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Body-worn cameras to curb aggressive bailiffs

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Body-worn cameras to curb aggressive bailiffs

 

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People in debt will be given greater protection from rogue bailiffs as the government today announced the introduction of compulsory body-worn cameras.

 

-- Body worn-cameras to be made compulsory for bailiffs

-- Further findings and action on bailiff behaviour to be published later this year

-- Part of wider Government efforts to improve how people in debt are treated, including 60-day ‘breathing space’

 

While the vast majority act professionally and within the rules, there are concerns that some bailiffs continue to employ intimidating tactics that put both themselves and often vulnerable consumers at risk.

 

The Government is taking decisive action and making body-worn cameras mandatory to ensure debt is collected in a fair and safe manner – with those who fail to do so held to account.

 

READ MORE HEREhttps://www.gov.uk/government/news/body-worn-cameras-to-curb-aggressive-bailiffs


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many have been using them since 2014, but issues remain like losing footage, alleged tampering, and of course the CH5 DCBL debacle where Ch5 owned the cameras and therefore copyright.  Might be a positive step though.  Enforcement of itself is archaic and brutal.


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The bailiff: A 12th Century solution re-branded as Enforcement Agents for the 21st Century to seize and sell debtors goods as before Oh so Dickensian!

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Thread moved to the appropriate forum.


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It will be good news if they do make it mandatory as at the moment, although almost everyone involved, including most debtors, the advice sector and the enforcement industry themselves want the filming to happen, the ICO has expressed concerns over the widespread use of this intrusive data processing. At the moment the legitimising purpose for such filming from Article 6 of the GDPR is "legitimate interests" and this means there needs to be a balancing exercise between the rights of the data subject and the enforcement agent. It the debtor (or another data subject that is caught on camera) does not want filming, the enforcement agent needs a good reason to ignore their request to stop filming. The simple reason that the council might want to see it in less than 0.1% of cases does not mean the filming of the other 99.9% of visits is not excessive. If it is made a legal requirement, the legitimising reason can be "processing is necessary for compliance with a legal obligation" and filming will be done as the new legislation requires.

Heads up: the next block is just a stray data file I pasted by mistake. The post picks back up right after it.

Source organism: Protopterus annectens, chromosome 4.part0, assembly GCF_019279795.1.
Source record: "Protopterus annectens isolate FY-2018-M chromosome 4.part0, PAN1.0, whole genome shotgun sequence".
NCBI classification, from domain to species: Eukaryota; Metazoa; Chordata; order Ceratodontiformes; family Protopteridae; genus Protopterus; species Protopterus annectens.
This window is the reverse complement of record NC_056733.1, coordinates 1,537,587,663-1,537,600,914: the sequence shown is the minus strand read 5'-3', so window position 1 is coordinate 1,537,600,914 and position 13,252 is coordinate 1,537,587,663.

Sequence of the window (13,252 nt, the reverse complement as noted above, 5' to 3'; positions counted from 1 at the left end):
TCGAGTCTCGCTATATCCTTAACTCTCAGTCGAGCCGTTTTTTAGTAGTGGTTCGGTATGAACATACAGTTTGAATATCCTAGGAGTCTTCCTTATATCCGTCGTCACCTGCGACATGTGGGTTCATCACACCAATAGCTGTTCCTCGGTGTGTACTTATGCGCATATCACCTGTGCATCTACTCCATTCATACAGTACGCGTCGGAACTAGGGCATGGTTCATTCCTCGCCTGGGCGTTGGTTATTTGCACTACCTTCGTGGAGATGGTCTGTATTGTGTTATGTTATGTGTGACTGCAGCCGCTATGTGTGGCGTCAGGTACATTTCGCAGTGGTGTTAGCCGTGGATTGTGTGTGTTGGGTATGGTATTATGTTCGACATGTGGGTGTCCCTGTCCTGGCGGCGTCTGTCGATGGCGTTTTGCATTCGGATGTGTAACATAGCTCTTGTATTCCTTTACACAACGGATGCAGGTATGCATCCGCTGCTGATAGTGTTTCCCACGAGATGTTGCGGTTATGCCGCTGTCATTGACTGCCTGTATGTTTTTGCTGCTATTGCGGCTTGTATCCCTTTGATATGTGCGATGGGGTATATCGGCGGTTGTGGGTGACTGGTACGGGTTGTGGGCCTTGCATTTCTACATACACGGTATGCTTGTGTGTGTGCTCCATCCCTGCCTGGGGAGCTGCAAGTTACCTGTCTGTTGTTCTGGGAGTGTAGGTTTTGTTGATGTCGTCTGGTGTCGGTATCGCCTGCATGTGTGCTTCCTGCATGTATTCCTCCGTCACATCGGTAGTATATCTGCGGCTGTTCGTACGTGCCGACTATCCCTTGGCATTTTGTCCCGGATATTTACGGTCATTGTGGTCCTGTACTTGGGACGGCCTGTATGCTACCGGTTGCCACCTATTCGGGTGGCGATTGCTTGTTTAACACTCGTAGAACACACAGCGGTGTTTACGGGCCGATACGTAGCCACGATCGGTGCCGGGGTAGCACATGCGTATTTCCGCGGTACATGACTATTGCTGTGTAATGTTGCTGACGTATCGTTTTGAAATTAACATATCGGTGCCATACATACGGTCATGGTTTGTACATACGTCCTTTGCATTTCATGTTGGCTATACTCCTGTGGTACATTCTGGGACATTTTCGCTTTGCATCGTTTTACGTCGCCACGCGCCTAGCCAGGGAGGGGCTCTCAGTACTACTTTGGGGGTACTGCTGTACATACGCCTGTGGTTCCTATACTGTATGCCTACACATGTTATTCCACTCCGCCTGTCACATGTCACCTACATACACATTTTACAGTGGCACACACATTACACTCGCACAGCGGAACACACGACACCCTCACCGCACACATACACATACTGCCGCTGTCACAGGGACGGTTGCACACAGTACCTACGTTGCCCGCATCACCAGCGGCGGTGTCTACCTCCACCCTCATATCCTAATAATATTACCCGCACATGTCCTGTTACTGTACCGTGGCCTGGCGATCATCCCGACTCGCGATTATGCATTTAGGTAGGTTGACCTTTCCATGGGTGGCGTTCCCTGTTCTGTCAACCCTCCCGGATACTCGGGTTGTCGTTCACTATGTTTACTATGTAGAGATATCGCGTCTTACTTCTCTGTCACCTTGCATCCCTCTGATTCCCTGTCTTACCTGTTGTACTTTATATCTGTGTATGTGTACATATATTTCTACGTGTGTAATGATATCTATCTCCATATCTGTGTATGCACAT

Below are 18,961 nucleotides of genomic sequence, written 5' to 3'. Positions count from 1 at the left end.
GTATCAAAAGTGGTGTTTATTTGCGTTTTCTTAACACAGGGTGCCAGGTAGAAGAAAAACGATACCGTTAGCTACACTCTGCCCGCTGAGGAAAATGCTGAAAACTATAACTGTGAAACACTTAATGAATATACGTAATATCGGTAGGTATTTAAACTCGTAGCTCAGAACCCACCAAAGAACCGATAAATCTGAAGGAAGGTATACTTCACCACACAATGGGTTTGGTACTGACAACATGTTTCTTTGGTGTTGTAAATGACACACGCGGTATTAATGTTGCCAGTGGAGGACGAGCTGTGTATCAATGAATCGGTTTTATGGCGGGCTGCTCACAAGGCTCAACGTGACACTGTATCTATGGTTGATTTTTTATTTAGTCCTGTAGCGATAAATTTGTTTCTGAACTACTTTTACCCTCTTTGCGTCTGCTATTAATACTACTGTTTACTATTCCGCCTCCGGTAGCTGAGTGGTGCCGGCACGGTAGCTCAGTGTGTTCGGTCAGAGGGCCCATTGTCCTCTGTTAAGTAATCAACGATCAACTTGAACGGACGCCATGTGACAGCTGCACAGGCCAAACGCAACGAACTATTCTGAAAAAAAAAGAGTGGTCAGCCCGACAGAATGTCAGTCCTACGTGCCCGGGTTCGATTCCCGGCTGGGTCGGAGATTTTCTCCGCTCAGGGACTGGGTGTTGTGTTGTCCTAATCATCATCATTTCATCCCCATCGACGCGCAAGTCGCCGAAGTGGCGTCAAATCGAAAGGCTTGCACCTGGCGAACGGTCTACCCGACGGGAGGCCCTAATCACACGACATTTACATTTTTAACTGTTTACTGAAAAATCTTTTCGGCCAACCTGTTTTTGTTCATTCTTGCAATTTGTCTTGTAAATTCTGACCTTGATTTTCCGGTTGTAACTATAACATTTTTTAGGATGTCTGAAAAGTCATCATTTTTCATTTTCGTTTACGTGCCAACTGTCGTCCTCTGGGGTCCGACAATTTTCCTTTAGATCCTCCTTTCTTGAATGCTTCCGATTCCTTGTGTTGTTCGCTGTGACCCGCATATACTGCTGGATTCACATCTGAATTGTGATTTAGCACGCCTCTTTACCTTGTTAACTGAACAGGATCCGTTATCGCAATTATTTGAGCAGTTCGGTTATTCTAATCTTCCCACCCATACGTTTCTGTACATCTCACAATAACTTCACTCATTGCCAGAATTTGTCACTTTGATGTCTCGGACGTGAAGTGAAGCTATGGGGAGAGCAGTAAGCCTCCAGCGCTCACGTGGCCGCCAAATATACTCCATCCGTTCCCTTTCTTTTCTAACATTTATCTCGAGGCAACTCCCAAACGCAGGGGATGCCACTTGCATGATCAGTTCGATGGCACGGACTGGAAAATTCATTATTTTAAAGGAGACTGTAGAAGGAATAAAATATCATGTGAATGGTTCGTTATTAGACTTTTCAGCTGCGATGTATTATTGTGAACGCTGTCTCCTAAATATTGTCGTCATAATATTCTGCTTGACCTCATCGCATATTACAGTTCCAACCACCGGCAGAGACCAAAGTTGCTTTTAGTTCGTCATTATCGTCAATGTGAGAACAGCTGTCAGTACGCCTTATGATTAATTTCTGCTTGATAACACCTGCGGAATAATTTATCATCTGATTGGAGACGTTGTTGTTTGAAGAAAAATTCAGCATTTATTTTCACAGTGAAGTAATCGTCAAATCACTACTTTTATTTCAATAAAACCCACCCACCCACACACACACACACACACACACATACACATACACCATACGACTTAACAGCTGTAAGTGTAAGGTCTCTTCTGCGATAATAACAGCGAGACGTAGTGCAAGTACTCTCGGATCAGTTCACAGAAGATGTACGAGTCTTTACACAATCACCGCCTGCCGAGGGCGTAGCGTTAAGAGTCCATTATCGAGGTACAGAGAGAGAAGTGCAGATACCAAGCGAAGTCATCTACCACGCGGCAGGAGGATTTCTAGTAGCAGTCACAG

I do hope they express the legislation clearly and fully after talking to the ICO.

 

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The ICO might well squish it or severely restrict it  as they are not happy with DCBL and Ch5.  They are also looking to ban or restrict the use of car dashcams on GDPR and consent as they regard pedestrians and other vehcle occupants as Data Subjects so users might need to register as Data Controllers. 


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The bailiff: A 12th Century solution re-branded as Enforcement Agents for the 21st Century to seize and sell debtors goods as before Oh so Dickensian!

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I hope that the 60 day breathing space will be brought into force and soon. It has always seemed particularly unfair to me that people who are already having financial problems should have the added burden of bailiff fees  to pay on top of their existing debts. Not helped by certain bailiff companies adding preemptive fees for which there appears to be little in the way of admonishment when they are exposed. Thus there is little incentive for those ignoring the correct  fee structure to discontinue their ways. Indeed, it may encourage some of the others to copy.

Edited by lookinforinfo

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